The behavior of the English East India Company was another element that has to be added to the complex situation created by internal rebellion, the activities of the Sikhs, and the long-drawn-out war with the Marathas. The East India Company opened its first factory, or trading post, at Surat on the west coast in 1612, and in the next half century established a chain along the coast. Trouble first arose in Bengal, where Shayista Khan was trying to introduce some order and regard for the Mughal government in place of the lax administration of his predecessor, Shah Shuja. The foreign settlements of the Portuguese, the Dutch, and the British, emboldened by their superiority on the sea, had become truculent, and in distant regions considered themselves subject to no checks from the Mughal government. Shah Shuja, partly out of his general indifference to financial considerations and partly to gain support in the coming struggle for the throne, was particularly generous to the foreign traders. To the English factory which was opened at Hugli in 1651, he gave an order in 1652 permitting open trade in Bengal on a payment of three thousand rupees annually in lieu of customs dues. In the succeeding years the Company's trade multiplied many times, but, insisting on the authority of Shuja's order, it refused to increase its contribution or pay any of the normal taxes. When Shayista Khan objected, difficulties arose between him and the English. The attitude of the Company's officers may be judged from a letter addressed to London in 1665:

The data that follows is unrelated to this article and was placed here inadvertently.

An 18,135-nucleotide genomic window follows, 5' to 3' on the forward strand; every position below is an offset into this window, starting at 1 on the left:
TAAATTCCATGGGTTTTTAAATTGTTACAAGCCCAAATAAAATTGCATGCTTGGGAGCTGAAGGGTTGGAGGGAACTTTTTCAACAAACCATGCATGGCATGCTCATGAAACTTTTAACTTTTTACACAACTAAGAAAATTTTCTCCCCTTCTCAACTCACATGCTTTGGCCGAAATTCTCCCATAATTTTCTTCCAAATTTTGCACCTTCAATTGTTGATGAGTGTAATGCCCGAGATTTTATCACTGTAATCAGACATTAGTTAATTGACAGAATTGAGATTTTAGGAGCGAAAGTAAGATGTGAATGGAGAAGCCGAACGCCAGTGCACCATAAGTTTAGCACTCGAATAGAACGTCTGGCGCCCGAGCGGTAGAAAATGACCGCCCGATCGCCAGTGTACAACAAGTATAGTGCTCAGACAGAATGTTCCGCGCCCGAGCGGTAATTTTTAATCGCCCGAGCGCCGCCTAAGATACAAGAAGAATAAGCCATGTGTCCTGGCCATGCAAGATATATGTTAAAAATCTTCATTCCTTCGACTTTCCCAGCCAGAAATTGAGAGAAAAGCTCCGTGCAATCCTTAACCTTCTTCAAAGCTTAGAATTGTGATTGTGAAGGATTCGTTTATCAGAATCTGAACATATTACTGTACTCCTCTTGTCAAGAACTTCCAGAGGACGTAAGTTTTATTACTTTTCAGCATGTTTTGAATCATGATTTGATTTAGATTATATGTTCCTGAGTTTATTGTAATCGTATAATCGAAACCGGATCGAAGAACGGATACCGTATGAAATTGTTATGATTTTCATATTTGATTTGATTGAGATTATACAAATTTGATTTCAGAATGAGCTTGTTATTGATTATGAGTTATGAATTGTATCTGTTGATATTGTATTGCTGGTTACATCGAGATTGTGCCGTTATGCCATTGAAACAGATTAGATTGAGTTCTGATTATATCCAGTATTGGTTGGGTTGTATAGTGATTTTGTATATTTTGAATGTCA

Your Worship must consider that these people are grown more powerful than formerly, and will not be so subject to us as they have [[201]] been, unless they be a little beaten by us, that they may understand, if they impede us by land, it lieth in our power to requite them by sea. … In fine … your affairs will be quite ruined if this Nabob [Shayista Khan] lives and reigneth long."/6/